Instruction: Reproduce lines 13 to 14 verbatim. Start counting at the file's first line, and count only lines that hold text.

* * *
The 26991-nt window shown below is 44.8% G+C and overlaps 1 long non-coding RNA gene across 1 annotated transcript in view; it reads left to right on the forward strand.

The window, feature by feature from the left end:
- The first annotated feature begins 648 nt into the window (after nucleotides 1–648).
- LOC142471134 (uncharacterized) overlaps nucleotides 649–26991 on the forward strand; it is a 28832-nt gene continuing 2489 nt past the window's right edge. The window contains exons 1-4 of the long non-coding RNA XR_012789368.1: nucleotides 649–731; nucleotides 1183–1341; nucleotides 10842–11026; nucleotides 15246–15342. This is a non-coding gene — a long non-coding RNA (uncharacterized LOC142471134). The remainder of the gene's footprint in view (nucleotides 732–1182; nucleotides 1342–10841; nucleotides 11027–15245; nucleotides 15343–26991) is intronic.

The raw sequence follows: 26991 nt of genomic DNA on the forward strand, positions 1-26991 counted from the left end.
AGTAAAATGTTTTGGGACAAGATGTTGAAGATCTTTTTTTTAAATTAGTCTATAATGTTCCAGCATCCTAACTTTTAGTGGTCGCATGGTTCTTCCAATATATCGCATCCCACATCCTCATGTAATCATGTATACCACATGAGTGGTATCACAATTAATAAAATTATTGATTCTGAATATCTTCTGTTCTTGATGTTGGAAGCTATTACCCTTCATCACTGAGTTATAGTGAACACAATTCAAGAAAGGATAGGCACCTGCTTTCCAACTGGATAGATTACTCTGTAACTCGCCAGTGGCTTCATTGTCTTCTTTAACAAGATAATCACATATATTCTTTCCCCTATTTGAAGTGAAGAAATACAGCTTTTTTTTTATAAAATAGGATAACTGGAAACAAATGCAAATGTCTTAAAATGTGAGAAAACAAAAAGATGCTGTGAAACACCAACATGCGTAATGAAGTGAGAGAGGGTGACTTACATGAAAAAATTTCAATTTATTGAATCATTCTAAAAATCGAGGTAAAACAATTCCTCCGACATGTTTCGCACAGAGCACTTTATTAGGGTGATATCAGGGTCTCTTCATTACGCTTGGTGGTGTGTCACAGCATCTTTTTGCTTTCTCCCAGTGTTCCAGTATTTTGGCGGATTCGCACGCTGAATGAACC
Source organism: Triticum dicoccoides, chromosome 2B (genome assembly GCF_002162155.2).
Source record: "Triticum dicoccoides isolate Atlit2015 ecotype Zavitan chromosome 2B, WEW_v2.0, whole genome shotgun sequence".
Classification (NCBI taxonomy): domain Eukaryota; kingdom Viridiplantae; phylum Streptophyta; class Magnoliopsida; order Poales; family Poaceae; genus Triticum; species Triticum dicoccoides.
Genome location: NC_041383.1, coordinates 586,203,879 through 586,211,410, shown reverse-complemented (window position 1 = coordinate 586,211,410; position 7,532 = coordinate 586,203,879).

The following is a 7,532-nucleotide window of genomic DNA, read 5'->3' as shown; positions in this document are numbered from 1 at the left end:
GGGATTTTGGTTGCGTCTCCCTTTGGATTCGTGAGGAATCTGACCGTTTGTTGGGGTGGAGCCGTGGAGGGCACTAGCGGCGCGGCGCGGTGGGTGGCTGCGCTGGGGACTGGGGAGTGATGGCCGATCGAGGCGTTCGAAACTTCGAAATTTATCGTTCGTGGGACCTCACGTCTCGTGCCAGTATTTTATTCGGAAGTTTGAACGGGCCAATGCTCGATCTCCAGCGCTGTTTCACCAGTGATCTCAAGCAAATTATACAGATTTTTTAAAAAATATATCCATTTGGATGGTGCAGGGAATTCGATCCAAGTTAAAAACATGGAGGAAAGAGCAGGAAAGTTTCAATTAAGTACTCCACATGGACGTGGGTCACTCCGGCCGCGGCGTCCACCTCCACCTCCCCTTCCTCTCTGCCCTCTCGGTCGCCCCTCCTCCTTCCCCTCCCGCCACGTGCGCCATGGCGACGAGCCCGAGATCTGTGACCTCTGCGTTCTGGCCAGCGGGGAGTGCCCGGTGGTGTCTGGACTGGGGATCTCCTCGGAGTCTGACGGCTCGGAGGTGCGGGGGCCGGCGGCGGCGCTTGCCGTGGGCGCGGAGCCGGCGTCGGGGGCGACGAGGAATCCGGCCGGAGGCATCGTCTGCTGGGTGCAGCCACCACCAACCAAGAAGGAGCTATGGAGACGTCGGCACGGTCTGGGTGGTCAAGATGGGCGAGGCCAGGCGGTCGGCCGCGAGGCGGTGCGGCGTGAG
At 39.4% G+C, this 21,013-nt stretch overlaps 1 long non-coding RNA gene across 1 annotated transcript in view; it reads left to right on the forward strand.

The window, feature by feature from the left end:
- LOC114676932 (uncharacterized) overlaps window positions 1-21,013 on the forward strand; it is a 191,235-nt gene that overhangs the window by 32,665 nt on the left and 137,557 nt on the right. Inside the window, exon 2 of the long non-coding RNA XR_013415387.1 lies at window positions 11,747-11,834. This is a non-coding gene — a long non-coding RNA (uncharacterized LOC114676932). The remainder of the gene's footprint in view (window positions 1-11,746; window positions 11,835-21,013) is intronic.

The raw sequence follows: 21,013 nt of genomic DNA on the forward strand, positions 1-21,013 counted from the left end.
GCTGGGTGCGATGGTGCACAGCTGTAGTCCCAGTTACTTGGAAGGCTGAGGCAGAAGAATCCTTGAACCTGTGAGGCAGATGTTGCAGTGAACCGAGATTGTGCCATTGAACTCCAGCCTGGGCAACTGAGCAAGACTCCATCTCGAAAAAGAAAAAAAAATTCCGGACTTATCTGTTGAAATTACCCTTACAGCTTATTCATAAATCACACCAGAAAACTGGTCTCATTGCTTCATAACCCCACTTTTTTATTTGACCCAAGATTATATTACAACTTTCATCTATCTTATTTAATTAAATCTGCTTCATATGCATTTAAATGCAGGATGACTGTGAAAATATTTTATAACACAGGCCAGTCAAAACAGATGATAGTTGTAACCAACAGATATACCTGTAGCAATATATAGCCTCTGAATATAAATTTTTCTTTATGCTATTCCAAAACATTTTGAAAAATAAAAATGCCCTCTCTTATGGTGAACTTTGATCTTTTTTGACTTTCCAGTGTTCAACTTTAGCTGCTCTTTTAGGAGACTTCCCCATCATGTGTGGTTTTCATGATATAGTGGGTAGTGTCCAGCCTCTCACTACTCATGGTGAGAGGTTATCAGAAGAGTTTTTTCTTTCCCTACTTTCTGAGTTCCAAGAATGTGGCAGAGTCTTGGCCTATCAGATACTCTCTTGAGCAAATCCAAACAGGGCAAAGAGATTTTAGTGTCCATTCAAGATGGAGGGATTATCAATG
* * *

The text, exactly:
At 39.4% G+C, this 21,013-nt stretch overlaps 1 long non-coding RNA gene across 1 annotated transcript in view; it reads left to right on the forward strand.

The window, feature by feature from the left end: